ALI, acute lung injury; APACHE, Acute Physiology and Chronic Health Assessment; ICU, intensive care unit; NIPPV, non-invasive positive pressure ventilation. PaO2/FiO2, ratio of arterial partial pressure of O2 and inspired O2 concentration; SOFA, Sequential Organ Failure Assessment, PaCO2, arterial partial pressure of CO2

Table 2

Non-invasive positive pressure ventilation parameters


NIPPV failure (n = 38)

NIPPV success (n = 16)

p value

Initial mode of ventilation


   Bi-level NIPPV








Respiratory rate (initial; breaths/minute)

31 (24–39)

23 (21–34)


Tidal volume (ml; n = 27)

640 (493–700)

435 (384–558)


Minute ventilation (l/minute; n = 27)

17.2 (12–27)

12.5 (8–14)


Tidal volume (ml/kg predicted body weight; n = 27)

9 (7.5–11)

8.4 (6.4–10.4)


IPAP (cmH2O; n = 29)

12 (10–16)

13 (12–15)


EPAP or CPAP (cmH2O; n = 43)

5 (5–7.5)

5.5 (5–8)


Decrease in respiratory rate after NIPPVa

13 (34%)

9 (56%)


Improvement in arterial blood gas PaO2/FiO2 after the NIPPVb

7 (18%)

6 (38%)


aRespiratory rate <30 and a 10% decrease from before the non-invasive positive pressure ventilation (NIPPV) institution. bImprovement in PaO2/FiO2 >10 units after the start of NIPPV (within one hour). Patients who were intubated before the follow up blood gas measurement were considered not to have improvement. APACHE, Acute physiology and chronic health evaluation; CPAP, continuous positive airway pressure; EPAP, expiratory positive airway pressure; IPAP, inspiratory positive airway pressure. PaO2/FiO2, ratio of arterial partial pressure of O2 and inspired O2 concentration;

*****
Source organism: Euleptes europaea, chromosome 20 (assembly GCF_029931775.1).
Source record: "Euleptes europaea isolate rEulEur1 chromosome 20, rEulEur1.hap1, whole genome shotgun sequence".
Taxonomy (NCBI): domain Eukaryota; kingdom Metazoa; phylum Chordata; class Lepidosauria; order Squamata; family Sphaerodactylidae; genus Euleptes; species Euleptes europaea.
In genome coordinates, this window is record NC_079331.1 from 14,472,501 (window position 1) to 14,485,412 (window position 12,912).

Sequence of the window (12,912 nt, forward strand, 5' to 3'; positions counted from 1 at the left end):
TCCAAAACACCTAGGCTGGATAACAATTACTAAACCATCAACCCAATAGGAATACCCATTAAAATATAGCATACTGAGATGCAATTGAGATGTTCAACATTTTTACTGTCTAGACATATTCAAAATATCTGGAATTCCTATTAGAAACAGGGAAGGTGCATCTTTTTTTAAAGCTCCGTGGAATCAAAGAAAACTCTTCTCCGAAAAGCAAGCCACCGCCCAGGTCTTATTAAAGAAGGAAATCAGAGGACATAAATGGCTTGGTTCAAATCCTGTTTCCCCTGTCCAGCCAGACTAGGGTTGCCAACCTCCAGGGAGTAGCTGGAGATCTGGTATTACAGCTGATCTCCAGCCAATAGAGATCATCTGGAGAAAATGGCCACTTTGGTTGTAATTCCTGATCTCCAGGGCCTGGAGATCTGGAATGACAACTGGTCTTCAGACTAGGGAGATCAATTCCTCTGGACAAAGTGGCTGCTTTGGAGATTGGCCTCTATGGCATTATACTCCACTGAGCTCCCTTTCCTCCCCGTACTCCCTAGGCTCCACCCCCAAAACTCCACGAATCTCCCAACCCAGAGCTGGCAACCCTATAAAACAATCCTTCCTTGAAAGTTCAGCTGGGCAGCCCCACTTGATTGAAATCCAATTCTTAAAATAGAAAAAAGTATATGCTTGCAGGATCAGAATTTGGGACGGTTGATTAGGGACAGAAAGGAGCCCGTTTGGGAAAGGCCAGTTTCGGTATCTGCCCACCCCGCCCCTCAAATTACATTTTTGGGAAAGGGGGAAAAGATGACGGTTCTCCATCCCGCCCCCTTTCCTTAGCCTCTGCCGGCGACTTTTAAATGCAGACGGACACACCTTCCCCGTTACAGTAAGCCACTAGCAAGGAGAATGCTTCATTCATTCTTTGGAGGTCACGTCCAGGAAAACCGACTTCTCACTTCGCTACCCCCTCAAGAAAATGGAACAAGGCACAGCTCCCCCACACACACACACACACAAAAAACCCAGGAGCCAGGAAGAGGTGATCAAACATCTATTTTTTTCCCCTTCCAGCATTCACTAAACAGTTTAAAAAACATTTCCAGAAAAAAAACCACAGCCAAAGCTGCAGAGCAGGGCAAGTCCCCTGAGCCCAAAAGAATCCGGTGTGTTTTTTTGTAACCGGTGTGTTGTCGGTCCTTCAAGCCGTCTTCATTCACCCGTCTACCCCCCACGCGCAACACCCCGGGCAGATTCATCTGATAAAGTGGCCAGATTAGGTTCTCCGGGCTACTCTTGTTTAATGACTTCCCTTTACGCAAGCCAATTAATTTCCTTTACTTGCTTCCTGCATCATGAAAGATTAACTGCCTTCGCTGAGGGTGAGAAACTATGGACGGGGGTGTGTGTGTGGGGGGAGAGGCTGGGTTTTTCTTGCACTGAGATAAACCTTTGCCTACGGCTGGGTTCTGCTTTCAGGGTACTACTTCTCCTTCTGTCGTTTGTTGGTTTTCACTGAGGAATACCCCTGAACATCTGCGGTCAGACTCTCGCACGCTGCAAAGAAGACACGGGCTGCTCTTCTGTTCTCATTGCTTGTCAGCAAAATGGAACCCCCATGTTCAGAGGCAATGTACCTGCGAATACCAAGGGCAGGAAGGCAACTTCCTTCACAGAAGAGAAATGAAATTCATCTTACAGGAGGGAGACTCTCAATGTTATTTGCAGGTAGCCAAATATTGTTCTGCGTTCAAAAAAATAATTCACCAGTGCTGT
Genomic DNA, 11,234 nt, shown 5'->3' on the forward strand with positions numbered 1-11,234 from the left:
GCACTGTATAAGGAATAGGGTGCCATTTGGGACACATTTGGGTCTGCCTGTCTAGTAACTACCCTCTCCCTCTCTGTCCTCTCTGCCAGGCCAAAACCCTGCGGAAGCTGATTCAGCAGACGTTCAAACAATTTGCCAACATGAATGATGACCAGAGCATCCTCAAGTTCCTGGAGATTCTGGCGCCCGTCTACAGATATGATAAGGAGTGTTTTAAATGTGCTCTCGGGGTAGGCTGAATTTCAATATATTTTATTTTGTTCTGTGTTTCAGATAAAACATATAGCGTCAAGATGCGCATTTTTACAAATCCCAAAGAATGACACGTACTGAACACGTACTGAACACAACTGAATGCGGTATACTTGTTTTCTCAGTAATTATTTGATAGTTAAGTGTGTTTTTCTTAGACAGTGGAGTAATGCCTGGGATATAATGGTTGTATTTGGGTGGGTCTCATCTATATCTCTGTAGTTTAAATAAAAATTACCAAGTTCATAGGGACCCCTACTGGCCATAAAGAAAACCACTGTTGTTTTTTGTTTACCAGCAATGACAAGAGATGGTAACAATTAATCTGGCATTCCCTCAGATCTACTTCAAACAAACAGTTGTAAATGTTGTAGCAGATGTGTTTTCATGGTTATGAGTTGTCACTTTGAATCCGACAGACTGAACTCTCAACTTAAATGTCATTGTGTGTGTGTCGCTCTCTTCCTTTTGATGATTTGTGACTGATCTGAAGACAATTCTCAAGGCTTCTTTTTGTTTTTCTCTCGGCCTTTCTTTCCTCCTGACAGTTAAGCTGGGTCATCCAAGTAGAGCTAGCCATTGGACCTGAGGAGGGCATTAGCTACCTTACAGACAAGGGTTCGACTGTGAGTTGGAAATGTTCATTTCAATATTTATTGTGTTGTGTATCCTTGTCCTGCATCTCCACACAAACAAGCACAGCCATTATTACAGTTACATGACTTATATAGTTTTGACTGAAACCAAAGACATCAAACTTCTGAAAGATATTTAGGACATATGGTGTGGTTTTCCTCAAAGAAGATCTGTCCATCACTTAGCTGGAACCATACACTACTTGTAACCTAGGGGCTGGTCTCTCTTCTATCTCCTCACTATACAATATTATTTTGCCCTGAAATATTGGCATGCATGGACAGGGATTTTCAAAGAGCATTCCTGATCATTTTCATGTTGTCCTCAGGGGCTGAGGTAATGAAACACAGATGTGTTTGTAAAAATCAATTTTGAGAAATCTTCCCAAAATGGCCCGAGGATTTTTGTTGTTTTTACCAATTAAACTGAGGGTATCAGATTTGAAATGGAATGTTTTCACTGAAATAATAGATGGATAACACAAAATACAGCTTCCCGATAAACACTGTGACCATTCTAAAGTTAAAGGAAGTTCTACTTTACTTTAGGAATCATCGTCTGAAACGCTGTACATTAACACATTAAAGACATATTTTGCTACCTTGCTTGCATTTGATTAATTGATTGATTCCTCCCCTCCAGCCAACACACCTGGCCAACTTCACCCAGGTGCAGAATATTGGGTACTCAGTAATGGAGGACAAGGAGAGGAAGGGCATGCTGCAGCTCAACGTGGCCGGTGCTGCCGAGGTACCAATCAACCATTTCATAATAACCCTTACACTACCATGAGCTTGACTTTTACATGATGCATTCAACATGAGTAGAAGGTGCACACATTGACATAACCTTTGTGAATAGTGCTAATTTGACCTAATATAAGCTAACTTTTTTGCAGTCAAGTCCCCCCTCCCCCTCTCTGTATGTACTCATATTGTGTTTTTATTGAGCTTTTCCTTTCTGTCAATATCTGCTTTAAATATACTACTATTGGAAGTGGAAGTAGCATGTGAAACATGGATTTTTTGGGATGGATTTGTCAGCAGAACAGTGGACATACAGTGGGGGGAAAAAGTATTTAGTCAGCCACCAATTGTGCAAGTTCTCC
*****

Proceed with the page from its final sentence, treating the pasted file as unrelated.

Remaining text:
In a multivariate logistic regression analysis restricted to patients without shock, forward selection identified three variables (ratio of arterial partial pressure of O2 and inspired O2 concentration – PaO2/FiO2, base excess and APACHE III scores) in the final model (r2 = 0.37). Metabolic acidosis (odds ratio 1.27, 95% confidence interval (CI) 1.03 to 0.07 per unit of base deficit) and severe hypoxemia (odds ratio 1.03, 95%CI 1.01 to 1.05 per unit decrease in PaO2/FiO2), but not APACHE III scores (odds ratio 1.46 95%CI 0.96 to 2.47), remained significant predictors of NIPPV failure. The median ICU length of stay in patients who failed NIPPV was significantly longer than in those who succeeded (median 8.9, 95% CI 4 to 13.2 days versus median 3, 95% CI 1.8 to 4.4 days, p < 0.01). In patients who failed NIPPV, the observed mortality was significantly higher than the APACHE III predicted mortality (68% versus 39%, p < 0.01). On the contrary, no deaths were observed in patients who succeeded NIPPV even though their predicted mortality approached 21%.


In our cohort of medical ICU patients with ALI who received NIPPV as the initial mode of therapy, two-thirds failed the NIPPV attempt. Our study confirmed expert recommendations that NIPPV should not be used in patients with hemodynamic instability [16]. In addition, presence of severe hypoxemia and metabolic acidosis were associated with NIPPV failure. While none of the patients who succeeded NIPPV treatment died in the hospital, the hospital mortality of patients who failed NIPPV was twice as high as predicted by the APACHE III score.

Hemodynamic instability is commonly cited as a contraindication to NIPPV by expert panels [16]; however, we did not find a specific clinical study on which this recommendation is based. Indeed, in a randomized study by Ferrer and colleagues [17], 12% of the enrolled patients were in shock when they were started on NIPPV. In our study, 35% of the patients had shock at the initiation of NIPPV, all of whom failed, that is, progressed to invasive mechanical ventilation. Moreover, the presence of metabolic acidosis was also predictive of NIPPV failure even when shock was not present at the time NIPPV was initiated. Although patients who failed NIPPV had a trend to have a higher level of serum lactate, this did not reach a statistically significant value, suggesting that not only tissue hypoperfusion, but metabolic acidosis per se, may be associated with poor outcome of NIPPV.